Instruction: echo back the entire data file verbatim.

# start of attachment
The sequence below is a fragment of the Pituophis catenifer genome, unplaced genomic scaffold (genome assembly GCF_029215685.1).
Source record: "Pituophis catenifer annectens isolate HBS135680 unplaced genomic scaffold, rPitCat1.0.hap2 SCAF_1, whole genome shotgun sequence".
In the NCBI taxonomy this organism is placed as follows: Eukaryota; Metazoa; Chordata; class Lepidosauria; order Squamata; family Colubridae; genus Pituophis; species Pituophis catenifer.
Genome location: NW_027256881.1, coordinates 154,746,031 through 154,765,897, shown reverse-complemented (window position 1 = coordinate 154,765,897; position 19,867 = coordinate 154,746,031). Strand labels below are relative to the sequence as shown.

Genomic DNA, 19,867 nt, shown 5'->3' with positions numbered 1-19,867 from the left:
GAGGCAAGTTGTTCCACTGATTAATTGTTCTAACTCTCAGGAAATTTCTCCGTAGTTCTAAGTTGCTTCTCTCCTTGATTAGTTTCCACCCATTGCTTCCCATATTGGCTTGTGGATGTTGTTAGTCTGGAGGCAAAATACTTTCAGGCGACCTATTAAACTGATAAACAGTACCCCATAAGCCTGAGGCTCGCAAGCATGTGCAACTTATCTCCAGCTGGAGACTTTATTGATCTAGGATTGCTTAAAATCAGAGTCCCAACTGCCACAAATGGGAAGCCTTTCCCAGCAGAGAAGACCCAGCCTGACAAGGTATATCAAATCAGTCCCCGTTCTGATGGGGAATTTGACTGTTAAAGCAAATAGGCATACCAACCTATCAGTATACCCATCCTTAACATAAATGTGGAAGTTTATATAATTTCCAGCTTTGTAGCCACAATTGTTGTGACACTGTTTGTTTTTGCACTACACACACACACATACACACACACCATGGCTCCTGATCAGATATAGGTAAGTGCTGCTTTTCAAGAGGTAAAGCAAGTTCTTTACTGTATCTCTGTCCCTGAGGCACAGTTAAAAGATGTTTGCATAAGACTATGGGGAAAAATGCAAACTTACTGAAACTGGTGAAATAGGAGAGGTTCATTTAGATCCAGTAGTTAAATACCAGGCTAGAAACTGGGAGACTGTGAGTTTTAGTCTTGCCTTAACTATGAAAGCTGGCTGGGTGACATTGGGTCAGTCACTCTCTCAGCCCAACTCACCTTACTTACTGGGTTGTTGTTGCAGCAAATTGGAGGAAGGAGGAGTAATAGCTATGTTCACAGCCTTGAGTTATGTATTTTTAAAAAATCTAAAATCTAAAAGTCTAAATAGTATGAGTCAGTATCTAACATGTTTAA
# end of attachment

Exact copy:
The sequence below is a fragment of the Pituophis catenifer genome, unplaced genomic scaffold (genome assembly GCF_029215685.1).
Source record: "Pituophis catenifer annectens isolate HBS135680 unplaced genomic scaffold, rPitCat1.0.hap2 SCAF_1, whole genome shotgun sequence".
In the NCBI taxonomy this organism is placed as follows: Eukaryota; Metazoa; Chordata; class Lepidosauria; order Squamata; family Colubridae; genus Pituophis; species Pituophis catenifer.
Genome location: NW_027256881.1, coordinates 154,746,031 through 154,765,897, shown reverse-complemented (window position 1 = coordinate 154,765,897; position 19,867 = coordinate 154,746,031). Strand labels below are relative to the sequence as shown.

Genomic DNA, 19,867 nt, shown 5'->3' with positions numbered 1-19,867 from the left:
GAGGCAAGTTGTTCCACTGATTAATTGTTCTAACTCTCAGGAAATTTCTCCGTAGTTCTAAGTTGCTTCTCTCCTTGATTAGTTTCCACCCATTGCTTCCCATATTGGCTTGTGGATGTTGTTAGTCTGGAGGCAAAATACTTTCAGGCGACCTATTAAACTGATAAACAGTACCCCATAAGCCTGAGGCTCGCAAGCATGTGCAACTTATCTCCAGCTGGAGACTTTATTGATCTAGGATTGCTTAAAATCAGAGTCCCAACTGCCACAAATGGGAAGCCTTTCCCAGCAGAGAAGACCCAGCCTGACAAGGTATATCAAATCAGTCCCCGTTCTGATGGGGAATTTGACTGTTAAAGCAAATAGGCATACCAACCTATCAGTATACCCATCCTTAACATAAATGTGGAAGTTTATATAATTTCCAGCTTTGTAGCCACAATTGTTGTGACACTGTTTGTTTTTGCACTACACACACACACATACACACACACCATGGCTCCTGATCAGATATAGGTAAGTGCTGCTTTTCAAGAGGTAAAGCAAGTTCTTTACTGTATCTCTGTCCCTGAGGCACAGTTAAAAGATGTTTGCATAAGACTATGGGGAAAAATGCAAACTTACTGAAACTGGTGAAATAGGAGAGGTTCATTTAGATCCAGTAGTTAAATACCAGGCTAGAAACTGGGAGACTGTGAGTTTTAGTCTTGCCTTAACTATGAAAGCTGGCTGGGTGACATTGGGTCAGTCACTCTCTCAGCCCAACTCACCTTACTTACTGGGTTGTTGTTGCAGCAAATTGGAGGAAGGAGGAGTAATAGCTATGTTCACAGCCTTGAGTTATGTATTTTTAAAAAATCTAAAATCTAAAAGTCTAAATAGTATGAGTCAGTATCTAACATGTTTAA